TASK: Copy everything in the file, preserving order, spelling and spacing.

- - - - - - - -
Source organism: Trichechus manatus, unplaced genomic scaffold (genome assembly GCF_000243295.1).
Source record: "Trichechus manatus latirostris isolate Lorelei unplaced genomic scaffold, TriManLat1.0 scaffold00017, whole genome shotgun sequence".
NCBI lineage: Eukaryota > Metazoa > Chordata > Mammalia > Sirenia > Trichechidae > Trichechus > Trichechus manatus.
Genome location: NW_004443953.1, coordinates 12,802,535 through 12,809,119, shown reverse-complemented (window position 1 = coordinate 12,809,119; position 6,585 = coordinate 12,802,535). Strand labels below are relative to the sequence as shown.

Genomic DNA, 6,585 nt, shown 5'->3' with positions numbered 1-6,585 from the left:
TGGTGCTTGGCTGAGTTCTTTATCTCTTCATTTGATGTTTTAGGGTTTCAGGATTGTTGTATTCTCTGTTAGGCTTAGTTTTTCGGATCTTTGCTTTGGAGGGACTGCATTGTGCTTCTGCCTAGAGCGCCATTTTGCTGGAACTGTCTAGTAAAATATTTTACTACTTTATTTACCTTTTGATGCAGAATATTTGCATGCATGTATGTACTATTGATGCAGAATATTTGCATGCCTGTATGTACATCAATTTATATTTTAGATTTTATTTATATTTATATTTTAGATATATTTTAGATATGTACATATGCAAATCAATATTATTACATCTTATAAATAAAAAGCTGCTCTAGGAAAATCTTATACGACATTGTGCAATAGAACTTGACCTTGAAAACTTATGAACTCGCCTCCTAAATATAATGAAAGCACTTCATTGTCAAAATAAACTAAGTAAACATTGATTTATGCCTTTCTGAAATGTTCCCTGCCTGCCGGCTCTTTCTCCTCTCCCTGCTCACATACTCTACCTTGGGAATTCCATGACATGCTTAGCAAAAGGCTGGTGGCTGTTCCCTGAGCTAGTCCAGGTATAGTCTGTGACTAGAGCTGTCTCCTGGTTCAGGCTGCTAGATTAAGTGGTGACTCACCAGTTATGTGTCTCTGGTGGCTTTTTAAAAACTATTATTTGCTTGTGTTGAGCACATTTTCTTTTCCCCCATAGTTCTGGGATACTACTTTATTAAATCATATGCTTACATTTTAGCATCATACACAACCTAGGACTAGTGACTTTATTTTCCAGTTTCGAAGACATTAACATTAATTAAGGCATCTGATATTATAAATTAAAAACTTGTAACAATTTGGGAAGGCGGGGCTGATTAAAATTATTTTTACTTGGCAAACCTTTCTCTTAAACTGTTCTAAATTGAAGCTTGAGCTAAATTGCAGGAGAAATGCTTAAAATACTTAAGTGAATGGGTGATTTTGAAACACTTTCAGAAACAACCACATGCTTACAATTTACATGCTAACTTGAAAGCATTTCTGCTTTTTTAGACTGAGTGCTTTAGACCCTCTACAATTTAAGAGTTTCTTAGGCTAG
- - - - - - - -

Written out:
Source organism: Trichechus manatus, unplaced genomic scaffold (genome assembly GCF_000243295.1).
Source record: "Trichechus manatus latirostris isolate Lorelei unplaced genomic scaffold, TriManLat1.0 scaffold00017, whole genome shotgun sequence".
NCBI lineage: Eukaryota > Metazoa > Chordata > Mammalia > Sirenia > Trichechidae > Trichechus > Trichechus manatus.
Genome location: NW_004443953.1, coordinates 12,802,535 through 12,809,119, shown reverse-complemented (window position 1 = coordinate 12,809,119; position 6,585 = coordinate 12,802,535). Strand labels below are relative to the sequence as shown.

Genomic DNA, 6,585 nt, shown 5'->3' with positions numbered 1-6,585 from the left:
TGGTGCTTGGCTGAGTTCTTTATCTCTTCATTTGATGTTTTAGGGTTTCAGGATTGTTGTATTCTCTGTTAGGCTTAGTTTTTCGGATCTTTGCTTTGGAGGGACTGCATTGTGCTTCTGCCTAGAGCGCCATTTTGCTGGAACTGTCTAGTAAAATATTTTACTACTTTATTTACCTTTTGATGCAGAATATTTGCATGCATGTATGTACTATTGATGCAGAATATTTGCATGCCTGTATGTACATCAATTTATATTTTAGATTTTATTTATATTTATATTTTAGATATATTTTAGATATGTACATATGCAAATCAATATTATTACATCTTATAAATAAAAAGCTGCTCTAGGAAAATCTTATACGACATTGTGCAATAGAACTTGACCTTGAAAACTTATGAACTCGCCTCCTAAATATAATGAAAGCACTTCATTGTCAAAATAAACTAAGTAAACATTGATTTATGCCTTTCTGAAATGTTCCCTGCCTGCCGGCTCTTTCTCCTCTCCCTGCTCACATACTCTACCTTGGGAATTCCATGACATGCTTAGCAAAAGGCTGGTGGCTGTTCCCTGAGCTAGTCCAGGTATAGTCTGTGACTAGAGCTGTCTCCTGGTTCAGGCTGCTAGATTAAGTGGTGACTCACCAGTTATGTGTCTCTGGTGGCTTTTTAAAAACTATTATTTGCTTGTGTTGAGCACATTTTCTTTTCCCCCATAGTTCTGGGATACTACTTTATTAAATCATATGCTTACATTTTAGCATCATACACAACCTAGGACTAGTGACTTTATTTTCCAGTTTCGAAGACATTAACATTAATTAAGGCATCTGATATTATAAATTAAAAACTTGTAACAATTTGGGAAGGCGGGGCTGATTAAAATTATTTTTACTTGGCAAACCTTTCTCTTAAACTGTTCTAAATTGAAGCTTGAGCTAAATTGCAGGAGAAATGCTTAAAATACTTAAGTGAATGGGTGATTTTGAAACACTTTCAGAAACAACCACATGCTTACAATTTACATGCTAACTTGAAAGCATTTCTGCTTTTTTAGACTGAGTGCTTTAGACCCTCTACAATTTAAGAGTTTCTTAGGCTAG